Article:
Concerning Immune System Responses and Gene Mods

Natural Proteins that act as Immune-suppressants:  TGF-beta, Neurokinin B --> (which produces Phosphocholine), MHC (HLA-E/G).  They don't suppress the entire immune system, they just protect the cell that is producing that protein from getting attacked by your body.

 Because these are proteins, they can be encoded for via genes.  I guess you guys can see where I am going with this.  Anyway, cheers


  • TGF-beta: not really a good choice. for what I found it messes with the cell cycle, can cause apoptosis (cell suicide) and is related to both protecting cancer from immune cells and feeding it by creating blood vessels.

    Neurokinin B (plus Phosphocholine): couldn't really find anything in detail, sounds promissing, though. (is connected to switching genes on/off, eg)

    MHC: this is actually something like the passport of a cell. It tells the immune system what the cell produces and is therefor responsible for the immune reaction. Some viruses get rid of it (as does cancer) for cloaking themselves from the immune system, but we even got killer cells against anything without MHC...

    HLA-G: now, this looks pretty good. where the HLA-E seems to be such a protein simply blocking the MHC, this G variant seems to do more of a regulation. It appears to be what helps pregnant women keeping their babies save from their immune system.
  • edited January 2011
    Excellent, I was waiting for someone to shoot holes through this thing.  Now I know where I can focus my research (thanks Ben!).  It's a bit much trying to search through scientific papers concerning all of those proteins.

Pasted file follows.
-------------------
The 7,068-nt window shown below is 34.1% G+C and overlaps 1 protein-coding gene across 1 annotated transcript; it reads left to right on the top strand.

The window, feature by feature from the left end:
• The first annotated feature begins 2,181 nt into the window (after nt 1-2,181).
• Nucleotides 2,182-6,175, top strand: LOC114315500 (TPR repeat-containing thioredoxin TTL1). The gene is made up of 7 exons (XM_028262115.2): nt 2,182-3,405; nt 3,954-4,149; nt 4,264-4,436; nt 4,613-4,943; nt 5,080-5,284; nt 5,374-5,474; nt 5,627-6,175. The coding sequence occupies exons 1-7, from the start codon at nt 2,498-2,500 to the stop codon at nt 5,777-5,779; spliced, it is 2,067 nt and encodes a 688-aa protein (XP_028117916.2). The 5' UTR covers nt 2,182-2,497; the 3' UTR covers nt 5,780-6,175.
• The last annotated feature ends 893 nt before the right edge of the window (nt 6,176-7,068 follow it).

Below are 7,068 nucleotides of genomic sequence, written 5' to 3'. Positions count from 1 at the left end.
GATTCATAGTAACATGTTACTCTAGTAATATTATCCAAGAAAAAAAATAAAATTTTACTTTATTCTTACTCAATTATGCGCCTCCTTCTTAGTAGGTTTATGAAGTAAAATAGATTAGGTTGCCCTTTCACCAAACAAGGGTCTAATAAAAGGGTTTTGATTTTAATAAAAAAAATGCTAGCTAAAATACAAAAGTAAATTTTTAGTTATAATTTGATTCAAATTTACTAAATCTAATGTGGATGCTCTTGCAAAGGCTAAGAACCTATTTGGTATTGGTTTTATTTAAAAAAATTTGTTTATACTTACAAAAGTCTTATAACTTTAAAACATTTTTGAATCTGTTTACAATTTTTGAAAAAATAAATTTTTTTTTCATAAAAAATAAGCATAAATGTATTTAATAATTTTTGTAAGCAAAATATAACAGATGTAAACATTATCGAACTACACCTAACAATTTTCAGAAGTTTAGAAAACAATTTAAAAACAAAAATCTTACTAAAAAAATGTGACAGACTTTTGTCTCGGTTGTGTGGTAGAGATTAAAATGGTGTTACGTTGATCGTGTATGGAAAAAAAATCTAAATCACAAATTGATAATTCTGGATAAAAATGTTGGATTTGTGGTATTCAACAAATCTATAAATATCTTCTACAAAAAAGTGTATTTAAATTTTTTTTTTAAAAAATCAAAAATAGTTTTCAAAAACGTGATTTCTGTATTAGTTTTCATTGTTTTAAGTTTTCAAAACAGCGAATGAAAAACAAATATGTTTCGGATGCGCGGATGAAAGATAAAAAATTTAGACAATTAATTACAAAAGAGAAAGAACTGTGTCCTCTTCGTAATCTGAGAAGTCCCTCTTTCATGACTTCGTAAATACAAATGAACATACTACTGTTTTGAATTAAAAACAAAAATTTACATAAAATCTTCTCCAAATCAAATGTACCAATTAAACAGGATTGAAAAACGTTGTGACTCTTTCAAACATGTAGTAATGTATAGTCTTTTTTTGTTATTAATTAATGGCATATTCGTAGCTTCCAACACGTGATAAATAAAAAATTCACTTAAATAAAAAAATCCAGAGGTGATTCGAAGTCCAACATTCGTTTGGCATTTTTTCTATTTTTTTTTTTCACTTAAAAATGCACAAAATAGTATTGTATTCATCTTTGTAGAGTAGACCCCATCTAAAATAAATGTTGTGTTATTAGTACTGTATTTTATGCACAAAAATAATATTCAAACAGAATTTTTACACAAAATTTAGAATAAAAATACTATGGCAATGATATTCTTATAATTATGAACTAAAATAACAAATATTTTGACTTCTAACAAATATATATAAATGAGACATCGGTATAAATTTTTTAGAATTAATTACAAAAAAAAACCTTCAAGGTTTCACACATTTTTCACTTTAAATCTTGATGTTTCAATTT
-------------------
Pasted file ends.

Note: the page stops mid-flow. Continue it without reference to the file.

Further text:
Unfortunately I can't work on this stuff anytime soon, as I'd require a Biosafety Level 2 lab, which is annoying. 
  • I would suggest to do theoretical work first! Working in a S1 lab can be annoying enough, especially if something goes wrong just because of theoretical backround. Start on wikipedia, most of our biochemistry tasks were solved with it. Way easier to understand than the papers, and usually pretty accurate. Not a source to trust your life on, but for starters: great stuff!
    Also be aware, that you are dealing with stuff no one has figured out yet. If they had, several big issues would be solved. Cancer for once, a big bit of aging is another. For example: we all have stem cells, they are what keeps us going (for longer than 5-7 years in a row) yet their activity in adults is reduced drastically. Why? 'Cause anything else leads to cancer. They are the ultimate stem cells, using EVERYTHING our genome offers. They are immortal. That is why it is so hard to get rid of them. And they are one of the big problems we have in modifying.
  • @Ben : I understand that the solution won't be simple, but I figured it would be a good place to start (don't blame me, I'm young and naive).  As far as sources go, I prefer scientific papers, as they contain specific technical information and reliable sources.  The problem arises when I have to read 15+ papers to figure out if there is any relevant information in it.

    As far as theoretical work is concerned, I am building my arsenal via schooling - so hopefully I'll have enough detailed biochemistry, genetics, and calculus knowledge to begin to effectively challenge this problem.  
  • Ok, didn't want to discourage you, just sounded as you were being a bit too optimistic. I also think it could be done and that those kick-ass labs aren't the only way (with this I mean some sort of "official research")

    Prefering papers is fine! They are way better, but you never start on the detail. First, you read the abstract ;) And what I wrote before was based on a mixture of knowledge from uni and wikipedia. Then you get an idea what might be important, when reading papers. Plus, at uni I learned, that with papers you at times have to be very careful, too. So reading popular-science can prepare for that ;)
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